You can find a YouTube playlist here with many of the songs suggested below.
There are far too many wonderful Easter songs to include them all on one day so make the most of the full season and consider using songs you may not have sung on Easter Sunday. Come, you faithful, raise the strain (CH 414 / MP 103) and This joyful Eastertide (CH 415) would both be excellent well known hymns to open with. Great things (CCLI) would also work well as a general Easter season opening song as would King of Kings (CCLI) which also picks up some of the themes from the readings. One church, one voice (Satellite) is always a good opening song and could link to the doubts of Thomas in v3. Humbly in your sight (CH 496) could also link to the Gospel, both in the call for Jesus to be present, but also in the reference to the different senses. If you used any of the more contemporary hymns on Easter Sunday such as Christ is alive, and the universe must celebrate (CH 422), Away with gloom, away with doubt (CH 418), Earth, earth, awake; your praises sing (CH 420) or Christ was raised (Resound) it could also be worth considering repeating them to help them become part of your congregation’s repertoire.
This is the day (CH 194 / MP 691 / PFAS 118K / link) begins with verses from later in the psalm but there is a version with v2 “Open to us the gates of God” and v3 “You are our God we will praise your name” which fits with the verses in the lectionary and would work well for Easter Sunday. Oh, set ye open unto me (CH 78) is a good metrical option while vv.1, 6-8 of Come, praise the Lord, for he is good (Grace / CCLI) sung to How can I keep from singing would give you the right verses. This is the day the Lord has made (PFAS 118D / Hope) looks tricky in 7/8 time but actually feels natural if learned by ear.
You may have used the first few verses of O sons and daughters, let us sing (CH 431) last week and vv.1,5-8 pick up on the story in this week’s Gospel. There is also an alternative translation of this hymn, My daughters and my sons hear, tell (Hymnary), which can be sung to the same tune. There are various songs which explore when we have doubts such as How often we like Thomas (CH 432) and Have mercy (link) with its second verse of “Oh help my unbelief”. Listening God, you hear us when we cannot speak (STF 524) and Now the green blade riseth (CH 417) both reference the touch of Christ as important in times of trouble and are both set to the same tune. The other angle to look at would be songs which are more focused on faith such as True faith needs no defence (MV 139) and By faith (MP 1262 / CCLI / Getty), with the line “We’ll walk by faith and not by sight” particularly relevant. Listen to the words (Peace be with you) (Resound) is a really simple call and response using the words of Jesus in v21 and you could also link into this verse using a blessing song such as The peace of the earth be with you (CH 798) or May you find peace (Fischy).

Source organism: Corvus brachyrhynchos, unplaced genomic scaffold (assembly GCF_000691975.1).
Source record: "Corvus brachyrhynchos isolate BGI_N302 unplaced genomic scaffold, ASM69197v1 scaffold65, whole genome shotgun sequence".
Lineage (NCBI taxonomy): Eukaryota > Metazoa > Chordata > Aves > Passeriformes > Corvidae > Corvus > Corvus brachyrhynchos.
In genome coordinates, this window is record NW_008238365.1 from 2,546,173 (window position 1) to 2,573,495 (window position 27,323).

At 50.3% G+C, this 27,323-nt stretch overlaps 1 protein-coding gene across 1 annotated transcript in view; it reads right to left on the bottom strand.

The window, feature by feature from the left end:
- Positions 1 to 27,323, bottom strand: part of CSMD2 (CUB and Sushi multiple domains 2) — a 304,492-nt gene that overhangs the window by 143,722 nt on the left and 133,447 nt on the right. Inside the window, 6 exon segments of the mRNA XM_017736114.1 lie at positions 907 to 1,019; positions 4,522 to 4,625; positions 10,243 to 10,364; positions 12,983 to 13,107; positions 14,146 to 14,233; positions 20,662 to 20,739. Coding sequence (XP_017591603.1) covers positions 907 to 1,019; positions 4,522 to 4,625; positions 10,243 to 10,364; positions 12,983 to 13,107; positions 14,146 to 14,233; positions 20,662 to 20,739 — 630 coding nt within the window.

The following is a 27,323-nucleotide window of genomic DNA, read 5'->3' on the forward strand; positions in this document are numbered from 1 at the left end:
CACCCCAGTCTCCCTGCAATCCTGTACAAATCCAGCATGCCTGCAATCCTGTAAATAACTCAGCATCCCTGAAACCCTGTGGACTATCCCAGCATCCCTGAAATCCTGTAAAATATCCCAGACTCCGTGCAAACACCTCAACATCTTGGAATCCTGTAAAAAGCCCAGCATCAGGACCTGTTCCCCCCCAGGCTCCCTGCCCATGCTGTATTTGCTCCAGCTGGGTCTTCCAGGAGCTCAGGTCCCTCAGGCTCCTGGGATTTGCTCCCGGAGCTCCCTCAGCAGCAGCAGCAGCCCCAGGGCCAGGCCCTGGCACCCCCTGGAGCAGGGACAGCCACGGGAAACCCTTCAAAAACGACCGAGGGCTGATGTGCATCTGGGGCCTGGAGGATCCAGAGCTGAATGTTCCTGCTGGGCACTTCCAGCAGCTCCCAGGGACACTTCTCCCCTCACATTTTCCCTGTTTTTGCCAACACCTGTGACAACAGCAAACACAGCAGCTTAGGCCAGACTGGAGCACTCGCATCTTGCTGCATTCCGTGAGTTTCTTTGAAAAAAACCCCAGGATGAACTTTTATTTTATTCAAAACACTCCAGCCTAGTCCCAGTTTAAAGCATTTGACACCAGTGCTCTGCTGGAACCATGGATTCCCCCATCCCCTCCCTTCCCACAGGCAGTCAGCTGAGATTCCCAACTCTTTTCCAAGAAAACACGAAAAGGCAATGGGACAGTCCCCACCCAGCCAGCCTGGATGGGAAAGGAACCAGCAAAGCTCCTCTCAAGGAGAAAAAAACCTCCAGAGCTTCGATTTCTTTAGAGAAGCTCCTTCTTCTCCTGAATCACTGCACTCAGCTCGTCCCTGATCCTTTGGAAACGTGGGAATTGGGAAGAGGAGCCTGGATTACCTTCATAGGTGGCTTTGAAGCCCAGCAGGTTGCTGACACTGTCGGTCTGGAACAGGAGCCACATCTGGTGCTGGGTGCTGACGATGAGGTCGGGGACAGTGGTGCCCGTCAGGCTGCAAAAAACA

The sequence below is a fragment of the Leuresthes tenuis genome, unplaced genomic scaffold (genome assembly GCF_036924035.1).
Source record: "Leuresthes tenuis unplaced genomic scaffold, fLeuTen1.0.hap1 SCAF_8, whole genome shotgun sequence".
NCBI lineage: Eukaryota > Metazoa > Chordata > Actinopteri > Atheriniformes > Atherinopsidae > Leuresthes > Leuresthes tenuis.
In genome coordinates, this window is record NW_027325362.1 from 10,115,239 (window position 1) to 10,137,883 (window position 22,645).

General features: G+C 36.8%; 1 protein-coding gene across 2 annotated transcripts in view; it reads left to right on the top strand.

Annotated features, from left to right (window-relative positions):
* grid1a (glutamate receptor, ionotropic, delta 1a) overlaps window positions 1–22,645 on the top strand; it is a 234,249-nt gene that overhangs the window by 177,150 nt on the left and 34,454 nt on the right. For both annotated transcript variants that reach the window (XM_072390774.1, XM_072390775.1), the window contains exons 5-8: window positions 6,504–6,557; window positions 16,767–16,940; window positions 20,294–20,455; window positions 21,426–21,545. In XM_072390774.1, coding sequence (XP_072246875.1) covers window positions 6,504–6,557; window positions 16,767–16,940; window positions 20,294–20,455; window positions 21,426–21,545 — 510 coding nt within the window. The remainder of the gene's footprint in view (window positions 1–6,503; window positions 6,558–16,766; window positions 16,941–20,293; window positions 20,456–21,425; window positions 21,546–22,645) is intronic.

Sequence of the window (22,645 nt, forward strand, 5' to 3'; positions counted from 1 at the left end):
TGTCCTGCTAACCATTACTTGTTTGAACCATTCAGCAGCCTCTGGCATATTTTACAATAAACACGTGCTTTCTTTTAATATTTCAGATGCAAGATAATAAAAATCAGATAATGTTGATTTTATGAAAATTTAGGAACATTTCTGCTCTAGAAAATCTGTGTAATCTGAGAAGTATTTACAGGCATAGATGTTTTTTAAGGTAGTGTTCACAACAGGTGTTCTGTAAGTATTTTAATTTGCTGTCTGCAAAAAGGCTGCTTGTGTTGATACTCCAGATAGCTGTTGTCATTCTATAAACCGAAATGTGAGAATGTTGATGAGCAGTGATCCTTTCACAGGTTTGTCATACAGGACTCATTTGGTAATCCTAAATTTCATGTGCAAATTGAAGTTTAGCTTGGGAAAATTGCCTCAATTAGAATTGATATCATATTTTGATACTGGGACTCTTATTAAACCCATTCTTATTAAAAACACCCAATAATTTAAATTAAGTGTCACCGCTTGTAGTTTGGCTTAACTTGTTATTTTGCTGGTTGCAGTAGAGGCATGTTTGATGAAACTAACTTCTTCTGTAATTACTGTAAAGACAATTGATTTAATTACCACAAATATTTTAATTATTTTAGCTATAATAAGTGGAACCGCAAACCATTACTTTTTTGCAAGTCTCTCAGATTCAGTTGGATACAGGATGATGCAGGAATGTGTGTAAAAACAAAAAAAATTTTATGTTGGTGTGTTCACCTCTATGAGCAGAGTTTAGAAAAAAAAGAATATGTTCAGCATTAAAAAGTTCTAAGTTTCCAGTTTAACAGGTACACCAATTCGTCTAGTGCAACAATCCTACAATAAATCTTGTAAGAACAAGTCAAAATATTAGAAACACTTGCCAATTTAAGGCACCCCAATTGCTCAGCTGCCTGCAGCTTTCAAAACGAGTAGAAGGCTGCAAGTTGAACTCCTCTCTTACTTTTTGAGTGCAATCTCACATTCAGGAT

The passage from Acts would link well to songs which encourage us to share the good news of Christ such as We have a gospel to proclaim (CH 363 / MP 728) and Sing to the world of Christ our sovereign Lord (CH 447). O praise the name (Anástasis) (CCLI) allows for some reflection on the events of Easter while focusing on praising the name of Jesus as the apostles had been ordered not to do. Tree of Life and awesome mystery (CH 401) also considers how we respond to the Easter story and also mentions the Holy Spirit to link to v32. You could also consider two short songs from Africa, Stand O stand firm (WGRG) which would speak into the apostles obeying God rather than human authority, or Murassala (WGRG / H 82) which is a call to be witnesses or ambassadors for Christ.
The reference to Jesus coming with the clouds in Revelation would link to songs such as Days of Elijah (MP 1012 / CCLI) and Lo, he comes with clouds descending (CH 477 / MP 424), a song commonly associated with Advent but which takes on a very different tone post-Easter, particularly in the “deeply wailing”. There is a credal feel to the opening of the reading with the statements of who Jesus is which could resonate with This I believe (The Creed) (CCLI) or Cornerstone (CCLI). You could link to the final verse with Alpha and Omega (CCLI), a song from Zimbabwe which has become popular as a worship song.
There are a couple of hymns which tie into the Gospel story which could work as closing songs. Christ has risen while earth slumbers (CH 430) can be sung to Blaenwern or Hyfrydol if the tune is unfamiliar while The risen Christ who walks on wounded feet (link) can be sung to Woodlands (you could also use this earlier in the service in which case the tune Upper Room is worth considering for a more reflective feel). As with the opening song, you could also use some general Easter hymns which speak into themes across all the readings such as To God be the glory (CH 512 / MP 708), The power of the cross (MP 1217 / CCLI / Getty), This is amazing grace (CCLI), or Christ is alive! Let Christians sing (CH 416).